Photo credit: British gas
For most Americans, flipping a light switch is the first thing they do when they wake up, and the last thing they do before bed. It’s become so common that people barely think twice about doing it. But lighting, is without a doubt, the most essential decorating element for any industrial environment. It creates paradoxically, for workers that constructs both reality and illusion images. Light is also the source of life, which has the ability to uplift any setting and bring life to an environment. Without light, life stops.
Normally, when we decorate, we usually focus on furniture, carpentry, and walls, but lights almost always come as an afterthought. However, as most us know, lights play a crucial part in a home. In other words, blending of lights can make a room different. Bright lights, for example, are typically used in a working environment and faint lights are used in date settings, and other romantic surroundings. So much of the color temperature comes down to a personal preference, but the color of the light you choose can greatly affect the feel and mood of the space you are illuminating.
How Lighting Affects Different Surroundings
Lighting design combines many day lighting and electric lighting strategies to optimize the distribution of light throughout different buildings. In a classroom setting, for example, lighting is one of the most important components of a child’s success. As a matter of fact, it has always been an important factor in designing and operating schools. Up until the early 1950’s, natural lights predominated as a means of illuminating space. The reason for this was primarily due to the fact that schools wanted to cut back on electric bills. Once electric power costs started declining, designers began taking advantage of the increased flexibility provided by electric lighting, which meant daylighting took on a secondary role.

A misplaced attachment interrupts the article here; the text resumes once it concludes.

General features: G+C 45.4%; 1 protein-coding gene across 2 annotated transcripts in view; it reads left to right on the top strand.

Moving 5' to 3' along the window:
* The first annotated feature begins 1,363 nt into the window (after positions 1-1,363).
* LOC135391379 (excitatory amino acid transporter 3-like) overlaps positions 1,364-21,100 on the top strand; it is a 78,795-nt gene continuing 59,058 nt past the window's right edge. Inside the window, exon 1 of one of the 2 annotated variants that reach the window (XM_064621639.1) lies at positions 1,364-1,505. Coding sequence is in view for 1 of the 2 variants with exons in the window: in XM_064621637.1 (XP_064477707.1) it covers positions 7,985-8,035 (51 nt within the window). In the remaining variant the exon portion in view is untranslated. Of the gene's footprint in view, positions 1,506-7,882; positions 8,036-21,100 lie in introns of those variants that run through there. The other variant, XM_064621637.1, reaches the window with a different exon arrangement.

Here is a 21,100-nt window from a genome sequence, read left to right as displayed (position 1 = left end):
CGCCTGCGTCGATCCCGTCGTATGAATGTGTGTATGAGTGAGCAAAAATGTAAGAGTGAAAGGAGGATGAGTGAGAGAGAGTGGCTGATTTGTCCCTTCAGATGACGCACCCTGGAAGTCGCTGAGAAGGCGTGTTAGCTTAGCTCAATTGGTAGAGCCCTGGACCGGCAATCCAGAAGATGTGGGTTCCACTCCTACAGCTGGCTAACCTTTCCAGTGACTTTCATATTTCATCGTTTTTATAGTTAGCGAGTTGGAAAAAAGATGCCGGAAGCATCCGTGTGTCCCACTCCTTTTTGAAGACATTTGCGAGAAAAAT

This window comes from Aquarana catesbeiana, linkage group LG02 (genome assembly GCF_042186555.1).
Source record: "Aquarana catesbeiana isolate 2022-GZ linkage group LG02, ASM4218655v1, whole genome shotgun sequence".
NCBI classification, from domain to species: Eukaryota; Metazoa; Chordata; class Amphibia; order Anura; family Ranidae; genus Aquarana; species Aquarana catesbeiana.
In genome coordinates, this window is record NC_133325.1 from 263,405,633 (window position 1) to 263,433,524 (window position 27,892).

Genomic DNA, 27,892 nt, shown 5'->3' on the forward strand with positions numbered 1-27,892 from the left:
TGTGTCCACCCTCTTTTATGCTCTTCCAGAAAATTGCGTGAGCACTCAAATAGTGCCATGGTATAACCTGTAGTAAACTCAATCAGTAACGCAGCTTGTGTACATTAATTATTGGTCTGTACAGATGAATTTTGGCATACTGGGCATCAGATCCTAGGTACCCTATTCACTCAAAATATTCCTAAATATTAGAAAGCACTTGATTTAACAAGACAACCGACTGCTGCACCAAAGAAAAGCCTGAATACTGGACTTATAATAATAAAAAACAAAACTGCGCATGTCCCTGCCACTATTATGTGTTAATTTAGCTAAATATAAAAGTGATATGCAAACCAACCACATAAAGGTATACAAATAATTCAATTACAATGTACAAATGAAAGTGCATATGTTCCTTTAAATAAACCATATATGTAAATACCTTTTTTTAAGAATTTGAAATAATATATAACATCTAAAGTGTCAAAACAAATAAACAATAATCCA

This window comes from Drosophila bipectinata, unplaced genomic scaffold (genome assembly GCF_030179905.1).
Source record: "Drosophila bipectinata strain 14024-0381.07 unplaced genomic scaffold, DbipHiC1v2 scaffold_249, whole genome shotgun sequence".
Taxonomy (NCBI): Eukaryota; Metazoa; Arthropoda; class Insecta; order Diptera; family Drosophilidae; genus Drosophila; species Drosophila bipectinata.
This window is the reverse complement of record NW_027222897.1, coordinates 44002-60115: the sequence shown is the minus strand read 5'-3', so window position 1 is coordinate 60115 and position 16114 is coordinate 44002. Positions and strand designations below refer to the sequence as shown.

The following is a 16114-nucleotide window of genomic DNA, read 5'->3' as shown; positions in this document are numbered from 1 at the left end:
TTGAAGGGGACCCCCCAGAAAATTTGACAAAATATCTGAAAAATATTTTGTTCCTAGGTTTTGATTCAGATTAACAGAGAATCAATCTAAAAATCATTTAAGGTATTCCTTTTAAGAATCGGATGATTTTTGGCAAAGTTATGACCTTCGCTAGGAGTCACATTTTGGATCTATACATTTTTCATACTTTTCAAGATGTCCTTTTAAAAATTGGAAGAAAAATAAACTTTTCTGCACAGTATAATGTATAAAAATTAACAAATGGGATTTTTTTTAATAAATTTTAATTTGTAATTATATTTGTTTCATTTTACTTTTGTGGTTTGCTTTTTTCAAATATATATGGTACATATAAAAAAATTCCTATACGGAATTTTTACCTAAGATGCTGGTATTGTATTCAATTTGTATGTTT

Nowadays, schools have started using highly energy efficient windows and skylights to help create a more positive psychological effect for students. This also helps create a healthy balance of economic mix and electric illumination in new and renovated schools.
How to be Responsible With Your Lighting
A classroom is more than just adding windows and skylights to a learning environment. To put it another way, poorly designed rooms, much like poorly designed lighting can cause visual discomfort by creating a glare effect for students in the classroom. In order to make sure a school has good daylighting, it’s important to understand the building’s local climate. Good daylighting within a school provides:
- Relaxation, and communication with the outdoors.
- Exterior shading
- Glare-free daylighting from multiple directions.
The Evolution of Lighting
Another familiar place that experiences a lot of issues with lighting is the workplace. In order to fully understand this theory, we must first, confront the harsh reality that most workplaces are over-lit. Meaning that our work environment is practically covered from the ceiling to the floor with lighting, which isn’t always a good thing. To begin with, the intensity of light cast on a surface is measured in foot-candles (fc). The Illumination Engineering Society of North America (IES) recommends a 30-50 fc range for ambient office lighting, but workplace environments are lit to an average of 60 fc. Which lowers employee productivity and raises energy cost.
Compact LED lighting systems, for example, can add dramatic accents to office walls, workstations, lobbies, break rooms, and conference rooms, suiting a wide range of task lighting. LED lights are increasingly growing more popular within the workplace. They help cut back on energy usage and typically light places that other lights such as, twin-tube fluorescent fixture simply can’t like underneath desk, cabinets, and other tight spaces.
If you don’t think lighting is important, just remember, about 80% of the information we process, is processed visually. Making our choice of illumination more and more of a significant impact on the way we process and retain information. Besides the fact that lighting influences our personal well-being, it also has a positive impact on workers motivation and performance.
AC/DC – Is There A Difference?
Electricity is defined as the movement of electrons in a current.
Current is the flow rate of charges through a wire. It’s measured in amperes, and is sometimes called amperage.
Voltage is a measure of power. Voltage in itself is not entirely dangerous. It is the amperage that has the ability to kill people.
A watt is a measure of power x current.
Alternating current (AC), is the kind of electrical current commonly used to power all your household items, which is available from plug outlets located in our home.
Direct current (DC), on the contrary is a current whose polarity remains constant. Direct current is typically used in batteries.
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